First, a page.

Aleteia: Capuchin priest who fought racism on way to canonization
Reading this great piece from Aletetia I found out about a Capuchin priest who ministered and advocated for Black people during the early 20th century: Fr. Stephen Eckert. He was born on Apr 38, 1869 in Dublin, Ontario, Canada.
Here are some excerpts below:
“Born in Canada, Fr. Stephen Eckert joined the Capuchin order, was ordained in 1896 and sent to New York for his first assignment. While there he fell in love with African Americans and felt a desire to minister to their spiritual needs, something that was rarely heard of in America at the time.”
So, it appears that Fr. Eckert was ordained a year before Ven. Fr. Augustus Tolton (first recognized Black American priest in U.S. history) died in Chicago. But for a moment two of the Church’s great pastors to Black Catholics were shared the same priesthood together on the same American soil, one Black and the other White. During this historical time period – this is important to note.
“He was convinced that God was calling him to this apostolate and wrote to his superior in 1903.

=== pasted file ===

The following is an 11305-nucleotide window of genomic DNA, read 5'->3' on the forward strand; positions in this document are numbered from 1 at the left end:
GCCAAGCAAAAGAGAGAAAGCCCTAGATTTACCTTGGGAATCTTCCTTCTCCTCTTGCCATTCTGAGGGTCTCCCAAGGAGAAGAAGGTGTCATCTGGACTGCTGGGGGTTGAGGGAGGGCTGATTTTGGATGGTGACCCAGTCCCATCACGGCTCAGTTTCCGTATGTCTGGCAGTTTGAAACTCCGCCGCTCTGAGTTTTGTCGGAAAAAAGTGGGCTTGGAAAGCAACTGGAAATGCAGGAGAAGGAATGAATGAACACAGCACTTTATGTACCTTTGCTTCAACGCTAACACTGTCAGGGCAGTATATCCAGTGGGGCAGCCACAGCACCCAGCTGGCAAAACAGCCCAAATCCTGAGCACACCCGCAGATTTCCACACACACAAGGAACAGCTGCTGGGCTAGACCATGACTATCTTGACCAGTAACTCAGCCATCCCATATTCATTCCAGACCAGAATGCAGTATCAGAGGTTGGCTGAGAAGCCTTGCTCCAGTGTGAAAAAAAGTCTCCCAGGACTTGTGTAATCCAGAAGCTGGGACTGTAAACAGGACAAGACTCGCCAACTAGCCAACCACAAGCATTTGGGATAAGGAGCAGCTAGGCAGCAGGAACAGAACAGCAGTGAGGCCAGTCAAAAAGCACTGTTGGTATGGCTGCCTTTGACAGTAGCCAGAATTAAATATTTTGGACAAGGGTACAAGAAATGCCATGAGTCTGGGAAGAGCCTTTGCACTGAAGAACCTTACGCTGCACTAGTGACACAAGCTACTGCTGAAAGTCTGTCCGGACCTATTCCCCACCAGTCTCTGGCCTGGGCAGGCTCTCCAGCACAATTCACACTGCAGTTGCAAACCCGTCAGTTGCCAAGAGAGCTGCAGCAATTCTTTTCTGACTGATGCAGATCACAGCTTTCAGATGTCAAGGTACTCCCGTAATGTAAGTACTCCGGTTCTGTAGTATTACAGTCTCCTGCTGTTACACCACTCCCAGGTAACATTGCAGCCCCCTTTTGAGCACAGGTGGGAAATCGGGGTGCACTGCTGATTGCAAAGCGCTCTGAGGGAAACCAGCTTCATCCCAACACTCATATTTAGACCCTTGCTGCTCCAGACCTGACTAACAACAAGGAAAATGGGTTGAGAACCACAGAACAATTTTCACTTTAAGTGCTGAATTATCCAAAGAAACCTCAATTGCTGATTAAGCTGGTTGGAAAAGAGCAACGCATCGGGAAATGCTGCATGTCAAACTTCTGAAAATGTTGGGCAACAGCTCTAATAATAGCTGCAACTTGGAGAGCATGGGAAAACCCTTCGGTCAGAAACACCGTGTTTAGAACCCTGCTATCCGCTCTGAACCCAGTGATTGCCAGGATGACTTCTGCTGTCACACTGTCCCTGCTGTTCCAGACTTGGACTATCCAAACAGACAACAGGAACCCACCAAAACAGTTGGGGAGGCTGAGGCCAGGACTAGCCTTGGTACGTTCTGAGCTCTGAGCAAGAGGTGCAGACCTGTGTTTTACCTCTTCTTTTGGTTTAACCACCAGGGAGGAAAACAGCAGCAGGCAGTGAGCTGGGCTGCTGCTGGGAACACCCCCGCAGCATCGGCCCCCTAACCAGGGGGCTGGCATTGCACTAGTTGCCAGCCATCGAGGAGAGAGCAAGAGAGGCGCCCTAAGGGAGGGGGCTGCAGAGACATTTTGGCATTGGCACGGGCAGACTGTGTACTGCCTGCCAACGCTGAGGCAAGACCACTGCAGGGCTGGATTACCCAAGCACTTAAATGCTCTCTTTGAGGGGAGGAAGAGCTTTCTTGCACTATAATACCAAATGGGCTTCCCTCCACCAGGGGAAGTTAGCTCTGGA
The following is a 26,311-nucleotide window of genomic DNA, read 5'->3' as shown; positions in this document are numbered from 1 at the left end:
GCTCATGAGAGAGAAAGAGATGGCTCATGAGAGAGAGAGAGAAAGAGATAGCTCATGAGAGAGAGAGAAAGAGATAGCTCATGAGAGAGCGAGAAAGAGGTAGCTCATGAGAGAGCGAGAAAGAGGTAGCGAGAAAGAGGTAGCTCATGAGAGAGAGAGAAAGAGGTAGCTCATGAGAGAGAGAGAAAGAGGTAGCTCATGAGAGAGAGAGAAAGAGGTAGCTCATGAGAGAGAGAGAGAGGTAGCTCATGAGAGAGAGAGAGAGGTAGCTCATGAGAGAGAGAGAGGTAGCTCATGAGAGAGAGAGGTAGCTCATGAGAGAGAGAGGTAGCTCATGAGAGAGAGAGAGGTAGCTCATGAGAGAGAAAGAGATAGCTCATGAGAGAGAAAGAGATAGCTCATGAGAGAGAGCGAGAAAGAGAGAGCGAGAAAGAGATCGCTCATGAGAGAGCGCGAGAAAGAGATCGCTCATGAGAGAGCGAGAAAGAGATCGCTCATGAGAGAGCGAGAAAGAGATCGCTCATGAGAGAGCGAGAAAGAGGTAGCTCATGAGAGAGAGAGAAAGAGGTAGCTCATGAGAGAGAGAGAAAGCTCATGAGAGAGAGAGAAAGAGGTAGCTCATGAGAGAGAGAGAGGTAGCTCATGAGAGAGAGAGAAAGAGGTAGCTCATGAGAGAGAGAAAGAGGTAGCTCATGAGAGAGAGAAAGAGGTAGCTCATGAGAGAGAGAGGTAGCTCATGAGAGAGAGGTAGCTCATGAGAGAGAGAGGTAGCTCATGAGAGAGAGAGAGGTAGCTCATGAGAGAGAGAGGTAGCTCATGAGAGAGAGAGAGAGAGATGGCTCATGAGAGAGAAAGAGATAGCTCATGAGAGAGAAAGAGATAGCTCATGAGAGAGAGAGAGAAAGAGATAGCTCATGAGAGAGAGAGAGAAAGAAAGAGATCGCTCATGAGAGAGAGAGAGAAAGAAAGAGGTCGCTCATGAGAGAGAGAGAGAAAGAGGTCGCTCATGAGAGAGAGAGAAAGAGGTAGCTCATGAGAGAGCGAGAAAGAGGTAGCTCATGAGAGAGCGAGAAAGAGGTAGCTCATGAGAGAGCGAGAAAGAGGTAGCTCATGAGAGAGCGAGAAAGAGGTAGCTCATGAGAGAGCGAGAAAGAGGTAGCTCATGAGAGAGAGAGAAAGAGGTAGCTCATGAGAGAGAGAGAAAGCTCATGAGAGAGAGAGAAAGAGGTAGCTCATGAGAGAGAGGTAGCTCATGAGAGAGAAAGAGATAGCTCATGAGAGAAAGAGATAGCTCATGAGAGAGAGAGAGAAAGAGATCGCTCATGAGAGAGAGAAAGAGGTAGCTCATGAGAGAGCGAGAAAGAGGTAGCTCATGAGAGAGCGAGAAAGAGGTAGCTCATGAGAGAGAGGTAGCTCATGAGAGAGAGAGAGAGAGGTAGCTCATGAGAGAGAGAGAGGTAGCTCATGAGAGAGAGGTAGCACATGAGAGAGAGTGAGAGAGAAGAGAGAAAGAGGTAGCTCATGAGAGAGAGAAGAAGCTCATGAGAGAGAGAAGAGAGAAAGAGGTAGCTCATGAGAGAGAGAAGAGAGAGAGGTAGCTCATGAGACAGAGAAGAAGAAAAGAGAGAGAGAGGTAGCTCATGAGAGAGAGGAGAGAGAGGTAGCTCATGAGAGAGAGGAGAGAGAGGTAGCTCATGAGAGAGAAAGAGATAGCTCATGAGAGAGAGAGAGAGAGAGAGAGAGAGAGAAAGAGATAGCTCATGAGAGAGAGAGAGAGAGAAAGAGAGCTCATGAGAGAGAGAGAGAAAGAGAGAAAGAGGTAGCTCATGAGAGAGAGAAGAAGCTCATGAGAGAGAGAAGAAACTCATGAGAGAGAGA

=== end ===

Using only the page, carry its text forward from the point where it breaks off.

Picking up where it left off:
“I humbly ask you for the privilege of devoting my life to missionary work alone, in conformity with God’s holy will. I must point out that since last year I have been thinking of going south to work with the Blacks; so if you think that this might redound to the greater glory of God, I would be glad to do so…”
It is said that he was one of the first Catholic priests to dedicate all of his energy to the service of “the colored race” in the United States.
He and Tolton both.
Furthermore, he would say “To do something for the Blacks we must first convert the Whites to their cause.”
He died in Milwaukee, WI on February 16, 1923 after contracting pneumonia. He is buried there at Saint Benedict the Moore Catholic Church. His cause for sainthood is ongoing; he was declared a Servant of God in 1952.
He is someone I should definitely keep in mind to learn more about.
Read the rest about Fr. Stephen Eckert in the Aleteia article here.
His gravesite and more info here.
Cover image: Fr. Stephen Eckert (Presumably in Public Domain.